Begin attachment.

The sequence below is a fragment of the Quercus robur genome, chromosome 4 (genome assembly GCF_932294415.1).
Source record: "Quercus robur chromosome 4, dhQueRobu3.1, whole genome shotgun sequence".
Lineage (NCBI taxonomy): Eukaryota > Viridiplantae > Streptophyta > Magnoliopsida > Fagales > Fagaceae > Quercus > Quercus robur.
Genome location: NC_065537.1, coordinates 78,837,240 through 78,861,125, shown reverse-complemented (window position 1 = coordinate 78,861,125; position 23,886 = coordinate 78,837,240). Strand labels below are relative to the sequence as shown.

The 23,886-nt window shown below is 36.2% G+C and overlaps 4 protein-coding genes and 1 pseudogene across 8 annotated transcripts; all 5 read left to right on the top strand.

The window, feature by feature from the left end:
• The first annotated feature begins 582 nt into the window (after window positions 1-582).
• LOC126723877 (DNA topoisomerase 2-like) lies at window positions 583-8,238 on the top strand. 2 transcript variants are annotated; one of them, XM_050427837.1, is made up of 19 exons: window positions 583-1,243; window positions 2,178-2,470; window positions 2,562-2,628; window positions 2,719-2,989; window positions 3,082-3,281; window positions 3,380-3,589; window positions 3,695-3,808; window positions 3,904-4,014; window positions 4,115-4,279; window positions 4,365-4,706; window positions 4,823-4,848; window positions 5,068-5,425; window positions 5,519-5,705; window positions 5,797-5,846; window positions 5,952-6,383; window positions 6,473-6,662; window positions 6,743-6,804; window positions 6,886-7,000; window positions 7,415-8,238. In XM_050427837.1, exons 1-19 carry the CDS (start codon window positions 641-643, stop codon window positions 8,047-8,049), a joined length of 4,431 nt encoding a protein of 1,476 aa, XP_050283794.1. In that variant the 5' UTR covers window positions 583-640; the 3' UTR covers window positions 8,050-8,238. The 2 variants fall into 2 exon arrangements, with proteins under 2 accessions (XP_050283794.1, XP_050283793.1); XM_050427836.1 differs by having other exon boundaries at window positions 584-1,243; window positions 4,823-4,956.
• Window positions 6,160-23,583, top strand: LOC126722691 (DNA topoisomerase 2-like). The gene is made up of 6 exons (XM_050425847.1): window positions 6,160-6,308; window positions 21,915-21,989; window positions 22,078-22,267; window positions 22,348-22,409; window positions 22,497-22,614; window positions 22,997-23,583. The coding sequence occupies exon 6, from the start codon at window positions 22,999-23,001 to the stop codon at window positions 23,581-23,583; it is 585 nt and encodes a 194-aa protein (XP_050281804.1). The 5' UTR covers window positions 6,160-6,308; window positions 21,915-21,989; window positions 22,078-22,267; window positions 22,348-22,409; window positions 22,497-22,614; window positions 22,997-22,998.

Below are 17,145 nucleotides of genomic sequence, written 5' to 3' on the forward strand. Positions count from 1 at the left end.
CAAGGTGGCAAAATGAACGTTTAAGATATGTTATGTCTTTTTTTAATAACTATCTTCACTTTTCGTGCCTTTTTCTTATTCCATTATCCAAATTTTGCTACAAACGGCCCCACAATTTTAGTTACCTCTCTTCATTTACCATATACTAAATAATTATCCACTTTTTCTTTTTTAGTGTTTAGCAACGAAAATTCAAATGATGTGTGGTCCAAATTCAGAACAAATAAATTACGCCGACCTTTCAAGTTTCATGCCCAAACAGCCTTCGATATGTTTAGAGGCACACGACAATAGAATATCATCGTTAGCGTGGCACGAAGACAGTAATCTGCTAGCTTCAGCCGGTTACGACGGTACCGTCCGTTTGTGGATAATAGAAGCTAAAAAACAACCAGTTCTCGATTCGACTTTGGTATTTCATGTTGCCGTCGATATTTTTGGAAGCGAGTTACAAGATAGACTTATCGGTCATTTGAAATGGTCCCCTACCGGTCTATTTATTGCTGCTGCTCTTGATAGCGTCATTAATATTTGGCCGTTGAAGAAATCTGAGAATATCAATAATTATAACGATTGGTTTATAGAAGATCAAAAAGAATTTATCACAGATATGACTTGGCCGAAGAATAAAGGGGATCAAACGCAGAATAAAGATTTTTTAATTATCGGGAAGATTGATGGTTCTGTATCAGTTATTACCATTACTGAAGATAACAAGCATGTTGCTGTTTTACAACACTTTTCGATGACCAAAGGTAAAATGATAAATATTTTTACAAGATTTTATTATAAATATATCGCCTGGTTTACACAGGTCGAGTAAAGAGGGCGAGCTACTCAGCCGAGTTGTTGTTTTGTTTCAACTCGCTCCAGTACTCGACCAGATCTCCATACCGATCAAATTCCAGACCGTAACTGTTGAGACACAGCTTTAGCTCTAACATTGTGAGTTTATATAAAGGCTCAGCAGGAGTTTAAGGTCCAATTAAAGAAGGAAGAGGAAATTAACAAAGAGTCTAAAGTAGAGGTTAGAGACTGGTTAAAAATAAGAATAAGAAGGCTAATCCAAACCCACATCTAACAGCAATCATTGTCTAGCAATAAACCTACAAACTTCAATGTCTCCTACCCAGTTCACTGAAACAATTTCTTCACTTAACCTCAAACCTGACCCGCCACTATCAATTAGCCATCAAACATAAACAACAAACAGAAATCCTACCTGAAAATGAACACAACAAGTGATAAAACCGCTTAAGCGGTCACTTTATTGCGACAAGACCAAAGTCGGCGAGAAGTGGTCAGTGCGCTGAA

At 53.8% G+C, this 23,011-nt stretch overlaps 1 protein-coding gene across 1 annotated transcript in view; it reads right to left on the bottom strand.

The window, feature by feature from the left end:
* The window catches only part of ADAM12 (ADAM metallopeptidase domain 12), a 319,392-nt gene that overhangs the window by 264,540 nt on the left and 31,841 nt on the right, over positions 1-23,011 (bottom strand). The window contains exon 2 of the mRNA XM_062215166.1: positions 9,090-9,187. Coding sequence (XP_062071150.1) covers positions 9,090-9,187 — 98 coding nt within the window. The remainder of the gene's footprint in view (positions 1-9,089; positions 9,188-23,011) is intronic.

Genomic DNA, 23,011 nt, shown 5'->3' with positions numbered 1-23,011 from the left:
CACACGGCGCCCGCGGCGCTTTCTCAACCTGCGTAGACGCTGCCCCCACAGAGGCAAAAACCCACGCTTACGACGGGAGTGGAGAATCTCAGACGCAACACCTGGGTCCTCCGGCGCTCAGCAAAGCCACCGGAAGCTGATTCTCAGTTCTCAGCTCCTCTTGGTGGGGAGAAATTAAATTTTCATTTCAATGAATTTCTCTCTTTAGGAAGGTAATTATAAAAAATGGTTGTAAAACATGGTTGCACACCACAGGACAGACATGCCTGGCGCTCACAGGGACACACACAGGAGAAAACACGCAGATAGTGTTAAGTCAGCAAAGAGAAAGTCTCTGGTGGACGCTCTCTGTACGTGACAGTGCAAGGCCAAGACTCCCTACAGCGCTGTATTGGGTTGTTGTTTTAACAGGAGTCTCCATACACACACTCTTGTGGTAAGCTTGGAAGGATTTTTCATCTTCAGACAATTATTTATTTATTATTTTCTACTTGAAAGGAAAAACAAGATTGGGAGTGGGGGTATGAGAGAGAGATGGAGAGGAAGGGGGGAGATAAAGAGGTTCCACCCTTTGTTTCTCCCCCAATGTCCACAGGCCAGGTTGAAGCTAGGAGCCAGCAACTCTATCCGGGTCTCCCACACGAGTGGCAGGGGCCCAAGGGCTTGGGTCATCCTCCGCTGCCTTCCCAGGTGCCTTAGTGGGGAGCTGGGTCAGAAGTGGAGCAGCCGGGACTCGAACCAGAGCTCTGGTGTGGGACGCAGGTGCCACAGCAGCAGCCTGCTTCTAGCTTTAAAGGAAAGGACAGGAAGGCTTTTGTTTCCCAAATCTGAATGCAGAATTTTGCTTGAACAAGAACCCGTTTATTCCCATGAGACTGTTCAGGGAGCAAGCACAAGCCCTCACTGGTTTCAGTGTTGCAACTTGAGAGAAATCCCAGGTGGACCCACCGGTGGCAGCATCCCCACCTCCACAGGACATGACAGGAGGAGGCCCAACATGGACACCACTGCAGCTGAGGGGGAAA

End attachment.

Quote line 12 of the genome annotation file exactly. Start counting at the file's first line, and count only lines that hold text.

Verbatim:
At 53.8% G+C, this 23,011-nt stretch overlaps 1 protein-coding gene across 1 annotated transcript in view; it reads right to left on the bottom strand.